Silas Waller. An 18-year-old up-and-coming designer and artist from North Carolina. He’s been interested in fashion for as long as he can remember, but his design aesthetic and objectives continue to grow and change. He taught himself how to sew using his mother’s old sewing machine, and began creating simple projects like small bags and skirts for his younger sister and cousins. In his sophomore year of high school, he placed nationally in a competition for Fashion Construction after winning first prize in North Carolina. His knowledge of sewing grew through attending programs in both Fashion Design and Fashion Construction at the School of the Art Institute of Chicago. In his junior year of high school, he began attending the University of North Carolina School of the Arts for an intensive two-year immersion in the visual arts, during which he began to see and appreciate the correlation between fashion and art. This sparked his interest in fashion as a form of visual art rather than merely clothing. The School of the Arts also opened his eyes to the diversity of people and artists that exist in the world around him. He became dissatisfied with the fashion industry’s mainstream portrayal of fashion as a gender binary that excluded people who identify outside of it, and allowed very little fluctuation between differing genders on the spectrum. Throughout his entire life, Silas had always gravitated away from men’s clothing because he felt it limited him from being able to dress creatively and expressively, but he didn’t always feel valid or socially accepted when he wore women’s clothing as an alternative. He decided he wanted to change that. Silas is now a student at the Fashion Institute of Technology where he studies menswear in the hopes of making men’s fashion, and the fashion business as a whole, a more free and creative industry. His work is also meant to dismantle the gender binary in its entirety and change people’s minds about what gender means.
What is your name?
What is your age?
Where are you from?
What is your Instagram handle?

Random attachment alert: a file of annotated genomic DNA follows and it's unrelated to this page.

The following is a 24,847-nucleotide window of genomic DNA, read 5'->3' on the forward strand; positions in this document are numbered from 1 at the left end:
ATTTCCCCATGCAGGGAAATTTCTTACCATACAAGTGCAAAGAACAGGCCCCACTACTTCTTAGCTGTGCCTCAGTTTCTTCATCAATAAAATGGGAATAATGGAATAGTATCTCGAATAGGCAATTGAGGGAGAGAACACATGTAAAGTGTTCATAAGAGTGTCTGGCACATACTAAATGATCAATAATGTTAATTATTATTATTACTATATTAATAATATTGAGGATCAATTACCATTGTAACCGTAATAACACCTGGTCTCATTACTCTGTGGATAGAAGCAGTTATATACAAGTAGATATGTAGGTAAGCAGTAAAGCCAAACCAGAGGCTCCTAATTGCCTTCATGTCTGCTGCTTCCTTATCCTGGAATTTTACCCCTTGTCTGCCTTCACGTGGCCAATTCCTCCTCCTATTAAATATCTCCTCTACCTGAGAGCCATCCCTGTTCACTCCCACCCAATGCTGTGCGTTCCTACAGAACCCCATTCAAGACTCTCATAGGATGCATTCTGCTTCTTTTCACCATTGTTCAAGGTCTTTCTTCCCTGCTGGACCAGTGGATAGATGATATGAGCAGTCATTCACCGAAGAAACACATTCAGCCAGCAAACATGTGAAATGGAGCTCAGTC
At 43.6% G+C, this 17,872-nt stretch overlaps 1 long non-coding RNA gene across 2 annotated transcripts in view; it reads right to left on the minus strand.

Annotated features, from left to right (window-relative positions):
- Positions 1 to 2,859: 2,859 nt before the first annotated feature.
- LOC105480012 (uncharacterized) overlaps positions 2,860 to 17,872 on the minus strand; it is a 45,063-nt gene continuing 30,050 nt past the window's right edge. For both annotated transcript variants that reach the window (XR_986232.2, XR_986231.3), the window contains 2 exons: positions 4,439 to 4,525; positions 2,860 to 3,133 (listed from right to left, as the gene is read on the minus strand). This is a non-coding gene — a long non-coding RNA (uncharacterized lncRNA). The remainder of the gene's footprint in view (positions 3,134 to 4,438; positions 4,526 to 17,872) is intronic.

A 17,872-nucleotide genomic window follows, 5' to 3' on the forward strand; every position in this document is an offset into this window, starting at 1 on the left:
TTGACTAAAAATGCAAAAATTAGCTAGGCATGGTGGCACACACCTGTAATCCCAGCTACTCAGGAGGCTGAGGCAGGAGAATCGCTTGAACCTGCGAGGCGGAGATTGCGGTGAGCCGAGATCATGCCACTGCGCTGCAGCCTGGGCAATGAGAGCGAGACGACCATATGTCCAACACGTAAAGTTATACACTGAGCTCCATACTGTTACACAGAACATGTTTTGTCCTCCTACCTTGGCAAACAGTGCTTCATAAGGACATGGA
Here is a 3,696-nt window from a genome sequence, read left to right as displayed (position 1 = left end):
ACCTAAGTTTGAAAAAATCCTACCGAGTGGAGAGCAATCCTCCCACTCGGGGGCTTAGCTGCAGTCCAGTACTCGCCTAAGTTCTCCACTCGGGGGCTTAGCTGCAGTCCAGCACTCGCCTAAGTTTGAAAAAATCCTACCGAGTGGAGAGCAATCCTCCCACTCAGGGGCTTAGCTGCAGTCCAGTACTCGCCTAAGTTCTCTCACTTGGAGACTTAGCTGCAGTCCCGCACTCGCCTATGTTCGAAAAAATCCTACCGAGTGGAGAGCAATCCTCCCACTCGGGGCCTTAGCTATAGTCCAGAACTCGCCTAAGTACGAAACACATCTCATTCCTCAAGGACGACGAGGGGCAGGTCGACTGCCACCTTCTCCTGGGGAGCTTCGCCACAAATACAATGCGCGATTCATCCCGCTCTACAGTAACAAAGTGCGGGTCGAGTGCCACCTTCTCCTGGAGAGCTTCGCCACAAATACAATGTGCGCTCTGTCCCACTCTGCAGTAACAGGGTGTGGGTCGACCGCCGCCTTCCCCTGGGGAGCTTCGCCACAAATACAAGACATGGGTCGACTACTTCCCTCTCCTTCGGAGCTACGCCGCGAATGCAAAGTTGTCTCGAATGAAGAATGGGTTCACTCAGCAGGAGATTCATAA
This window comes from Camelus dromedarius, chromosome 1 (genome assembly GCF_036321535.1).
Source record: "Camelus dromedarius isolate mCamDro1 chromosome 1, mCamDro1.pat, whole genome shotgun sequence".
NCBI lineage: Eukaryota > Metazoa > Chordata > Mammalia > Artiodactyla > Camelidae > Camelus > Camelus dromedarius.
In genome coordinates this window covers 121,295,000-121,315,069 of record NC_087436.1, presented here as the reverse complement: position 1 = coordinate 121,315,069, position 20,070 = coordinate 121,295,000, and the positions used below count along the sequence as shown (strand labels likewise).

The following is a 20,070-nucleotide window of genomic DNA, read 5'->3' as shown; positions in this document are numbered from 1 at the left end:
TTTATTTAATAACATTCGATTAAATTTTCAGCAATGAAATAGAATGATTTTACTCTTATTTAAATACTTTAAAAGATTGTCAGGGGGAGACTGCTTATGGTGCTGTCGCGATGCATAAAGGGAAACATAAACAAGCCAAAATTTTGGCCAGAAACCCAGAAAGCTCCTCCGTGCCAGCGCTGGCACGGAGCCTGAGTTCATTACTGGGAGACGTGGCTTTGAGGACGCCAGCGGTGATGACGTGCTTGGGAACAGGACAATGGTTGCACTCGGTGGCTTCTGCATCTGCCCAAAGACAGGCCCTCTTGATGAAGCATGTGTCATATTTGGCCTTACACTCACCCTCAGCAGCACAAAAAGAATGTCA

What type of art do you do?
“All kinds! I'm mainly interested in fashion but have a passion for and experience in drawing, painting, design, sculpture, photography, and performance art.”
What is it like to view the world from an artist standpoint?
“I’m not sure that I’ve ever viewed the world from a non-artistic standpoint, so I don’t know how or even if it’s different than the way other people view the world. I know I have an acute attention to detail, and I pay attention to things like what light looks like reflected on a window pane or how the colors of the world around me interact and create organic compositions. Viewing the world as an artist is also very political. If artists want their work to be impactful, it often gets tied into politics as well as emotions, so staying informed on what is actually going on in the world is essential to present-day artists.”
Is there a certain way your art has impacted you or someone else?
“Without art, I wouldn't be the person I am today, I have no idea who I would be or what I would be doing or what I would want to be doing. Art allowed me to feel free to express myself and discover who I am and who I want to be. Art has been an outlet for me emotionally and politically. I hope that I’ve been able to connect with and impact other people through those forms of expression, or at the least made them feel inspired.”